To: Bob Hight Director of the Dept Of Fish And Game

From: Paul Wertz Department of Fish and Game Region Information office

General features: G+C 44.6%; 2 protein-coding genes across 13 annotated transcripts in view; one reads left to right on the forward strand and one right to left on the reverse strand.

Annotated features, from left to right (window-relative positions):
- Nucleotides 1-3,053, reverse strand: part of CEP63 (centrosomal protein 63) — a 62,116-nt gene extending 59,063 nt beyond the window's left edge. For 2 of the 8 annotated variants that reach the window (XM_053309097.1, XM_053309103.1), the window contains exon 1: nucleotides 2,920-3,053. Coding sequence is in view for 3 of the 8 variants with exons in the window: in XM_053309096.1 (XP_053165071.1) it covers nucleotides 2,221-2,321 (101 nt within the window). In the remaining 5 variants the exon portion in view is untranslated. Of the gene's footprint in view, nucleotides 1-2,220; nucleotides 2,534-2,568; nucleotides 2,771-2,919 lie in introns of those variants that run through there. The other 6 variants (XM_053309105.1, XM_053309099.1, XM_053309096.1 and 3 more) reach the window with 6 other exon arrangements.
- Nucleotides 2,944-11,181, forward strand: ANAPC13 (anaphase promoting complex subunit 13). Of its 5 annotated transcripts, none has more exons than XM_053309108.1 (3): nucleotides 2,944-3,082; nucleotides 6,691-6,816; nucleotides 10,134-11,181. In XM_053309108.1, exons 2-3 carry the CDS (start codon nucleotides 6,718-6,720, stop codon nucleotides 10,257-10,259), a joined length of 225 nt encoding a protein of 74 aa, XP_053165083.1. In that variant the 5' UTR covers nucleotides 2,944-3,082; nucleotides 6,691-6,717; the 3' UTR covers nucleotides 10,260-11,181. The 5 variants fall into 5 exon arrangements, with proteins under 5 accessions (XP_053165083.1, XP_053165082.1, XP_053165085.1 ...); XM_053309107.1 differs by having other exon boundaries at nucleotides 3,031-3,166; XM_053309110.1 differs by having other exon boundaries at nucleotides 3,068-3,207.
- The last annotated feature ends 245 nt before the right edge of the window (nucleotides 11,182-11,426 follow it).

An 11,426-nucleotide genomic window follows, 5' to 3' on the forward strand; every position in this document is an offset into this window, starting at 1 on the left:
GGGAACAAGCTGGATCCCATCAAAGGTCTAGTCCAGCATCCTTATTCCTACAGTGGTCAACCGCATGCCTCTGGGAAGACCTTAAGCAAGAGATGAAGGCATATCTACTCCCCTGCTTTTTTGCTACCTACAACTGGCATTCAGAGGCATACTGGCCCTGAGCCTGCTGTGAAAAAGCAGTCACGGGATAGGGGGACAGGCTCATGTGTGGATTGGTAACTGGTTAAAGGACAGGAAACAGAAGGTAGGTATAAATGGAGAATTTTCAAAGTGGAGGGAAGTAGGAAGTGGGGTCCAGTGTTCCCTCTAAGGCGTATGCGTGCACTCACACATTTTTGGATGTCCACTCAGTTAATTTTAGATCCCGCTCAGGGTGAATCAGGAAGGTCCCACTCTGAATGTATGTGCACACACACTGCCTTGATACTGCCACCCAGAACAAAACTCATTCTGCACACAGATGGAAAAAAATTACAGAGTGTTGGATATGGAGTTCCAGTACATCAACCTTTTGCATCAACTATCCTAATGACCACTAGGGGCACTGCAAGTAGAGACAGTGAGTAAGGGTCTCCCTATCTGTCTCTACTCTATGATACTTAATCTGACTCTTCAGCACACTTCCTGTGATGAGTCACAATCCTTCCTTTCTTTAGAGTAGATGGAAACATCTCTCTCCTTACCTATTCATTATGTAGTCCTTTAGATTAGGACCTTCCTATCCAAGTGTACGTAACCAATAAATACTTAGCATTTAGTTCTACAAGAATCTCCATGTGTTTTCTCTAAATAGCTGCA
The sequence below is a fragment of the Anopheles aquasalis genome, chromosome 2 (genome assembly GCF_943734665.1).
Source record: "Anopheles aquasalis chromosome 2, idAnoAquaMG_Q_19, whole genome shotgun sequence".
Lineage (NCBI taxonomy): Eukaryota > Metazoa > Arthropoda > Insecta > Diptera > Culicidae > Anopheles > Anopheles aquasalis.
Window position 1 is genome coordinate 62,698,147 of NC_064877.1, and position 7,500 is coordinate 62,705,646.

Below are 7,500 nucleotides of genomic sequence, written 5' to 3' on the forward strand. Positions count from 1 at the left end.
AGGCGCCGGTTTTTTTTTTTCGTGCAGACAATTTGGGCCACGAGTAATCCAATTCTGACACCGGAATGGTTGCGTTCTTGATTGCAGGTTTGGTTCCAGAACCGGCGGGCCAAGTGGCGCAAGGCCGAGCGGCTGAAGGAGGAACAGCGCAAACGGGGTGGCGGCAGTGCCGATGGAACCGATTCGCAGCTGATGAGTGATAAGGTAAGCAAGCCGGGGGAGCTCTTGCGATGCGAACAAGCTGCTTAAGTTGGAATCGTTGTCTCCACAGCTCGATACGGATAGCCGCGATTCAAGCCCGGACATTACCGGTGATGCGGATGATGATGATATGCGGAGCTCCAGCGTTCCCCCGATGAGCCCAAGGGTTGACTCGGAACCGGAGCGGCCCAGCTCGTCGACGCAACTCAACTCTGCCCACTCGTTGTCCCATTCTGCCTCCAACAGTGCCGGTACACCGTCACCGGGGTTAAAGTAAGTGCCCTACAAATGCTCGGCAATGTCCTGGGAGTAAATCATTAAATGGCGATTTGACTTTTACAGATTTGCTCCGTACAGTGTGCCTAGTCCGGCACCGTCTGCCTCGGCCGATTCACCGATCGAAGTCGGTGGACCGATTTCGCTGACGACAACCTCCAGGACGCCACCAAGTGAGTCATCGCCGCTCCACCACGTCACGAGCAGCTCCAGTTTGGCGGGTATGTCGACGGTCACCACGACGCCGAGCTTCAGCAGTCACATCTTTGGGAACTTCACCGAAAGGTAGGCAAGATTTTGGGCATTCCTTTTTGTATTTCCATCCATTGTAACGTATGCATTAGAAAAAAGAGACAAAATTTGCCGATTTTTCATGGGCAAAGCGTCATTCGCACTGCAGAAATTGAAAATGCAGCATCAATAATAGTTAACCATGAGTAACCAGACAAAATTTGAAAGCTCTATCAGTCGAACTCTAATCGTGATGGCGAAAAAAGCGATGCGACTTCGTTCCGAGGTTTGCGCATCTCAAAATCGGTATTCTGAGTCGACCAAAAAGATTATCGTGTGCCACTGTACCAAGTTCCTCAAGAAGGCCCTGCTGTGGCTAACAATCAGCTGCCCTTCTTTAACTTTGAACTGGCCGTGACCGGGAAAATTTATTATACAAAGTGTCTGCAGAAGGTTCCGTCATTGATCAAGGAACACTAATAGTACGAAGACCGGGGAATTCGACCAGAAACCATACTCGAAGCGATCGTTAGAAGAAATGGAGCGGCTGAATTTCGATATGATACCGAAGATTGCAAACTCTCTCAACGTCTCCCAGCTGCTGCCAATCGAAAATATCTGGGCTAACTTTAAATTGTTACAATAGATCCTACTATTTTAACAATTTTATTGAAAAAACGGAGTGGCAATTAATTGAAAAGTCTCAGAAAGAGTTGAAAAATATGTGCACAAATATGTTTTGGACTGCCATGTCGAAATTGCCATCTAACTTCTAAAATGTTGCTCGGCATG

Dec. 31, 2002

Subject: Interview